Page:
Vamps on Film: Coppola’s Dracula meets Murnau’s Nosferatu in ghoulish programme
Why We Recommend it
Two dastardly vampire flicks are brought back to the silver screen in Hong Kong, both inspired by the Bram Stoker’s Dracula.
F.W. Murnau’s Nosferatu (1922) is regarded as a landmark silent film and masterpiece of German cinema. Haunting and spine-tingling to this day, the film drew initial inspiration from Bram Stoker’s novel Dracula, but subtly changed Stoker’s work in an unsuccessful bid to circumvent early-twentieth century copyright laws. Despite its legal troubles, the film left an indelible mark on cinema history as an exemplar of German Expressionism and an early cult film.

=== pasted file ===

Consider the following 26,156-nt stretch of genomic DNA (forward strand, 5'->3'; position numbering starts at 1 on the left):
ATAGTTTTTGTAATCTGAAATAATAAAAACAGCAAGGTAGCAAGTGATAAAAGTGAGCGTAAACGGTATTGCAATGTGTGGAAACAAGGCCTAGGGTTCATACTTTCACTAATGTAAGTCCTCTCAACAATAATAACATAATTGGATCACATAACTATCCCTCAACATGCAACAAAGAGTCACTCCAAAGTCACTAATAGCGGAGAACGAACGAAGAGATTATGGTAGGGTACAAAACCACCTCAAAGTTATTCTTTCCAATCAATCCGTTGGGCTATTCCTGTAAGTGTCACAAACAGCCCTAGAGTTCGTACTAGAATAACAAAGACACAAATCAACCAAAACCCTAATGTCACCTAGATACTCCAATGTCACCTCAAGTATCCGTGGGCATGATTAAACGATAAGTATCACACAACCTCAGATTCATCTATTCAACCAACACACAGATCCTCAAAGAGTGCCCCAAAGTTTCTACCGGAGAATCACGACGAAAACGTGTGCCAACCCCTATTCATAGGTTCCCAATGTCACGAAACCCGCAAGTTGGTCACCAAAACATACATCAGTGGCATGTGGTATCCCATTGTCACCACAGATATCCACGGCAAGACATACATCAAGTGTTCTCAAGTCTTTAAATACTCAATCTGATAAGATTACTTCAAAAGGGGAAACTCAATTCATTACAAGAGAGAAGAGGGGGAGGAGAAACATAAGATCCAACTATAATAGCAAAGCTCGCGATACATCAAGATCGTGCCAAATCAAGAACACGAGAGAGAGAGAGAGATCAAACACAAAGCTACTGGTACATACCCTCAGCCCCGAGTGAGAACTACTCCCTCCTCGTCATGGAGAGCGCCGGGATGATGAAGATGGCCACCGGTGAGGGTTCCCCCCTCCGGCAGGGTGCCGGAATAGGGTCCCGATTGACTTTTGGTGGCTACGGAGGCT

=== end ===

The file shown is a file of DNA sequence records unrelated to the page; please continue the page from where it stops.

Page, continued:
Bram Stoker’s Dracula (1992, dir. Francis Ford Coppola) is a stylish and lurid film boasting an all-star cast (Gary Oldman, Winona Ryder, Anthony Hopkins and Keanu Reeves), lavish costumes, and a a wide array of special effects. It is undoubtedly the most sensual retelling of the Dracula legend to date. Exploring the erotic subtext of Stoker’s original novel, the film focuses on the tragic origin of Dracula, who journeys to London in search of Mina Harker, who resembles his departed love Elisabeta.
The screenings of ‘Bram Stoker’s Dracula on 21 April and ‘Nosferatu’ on 28 April will be followed by a post-screening seminar.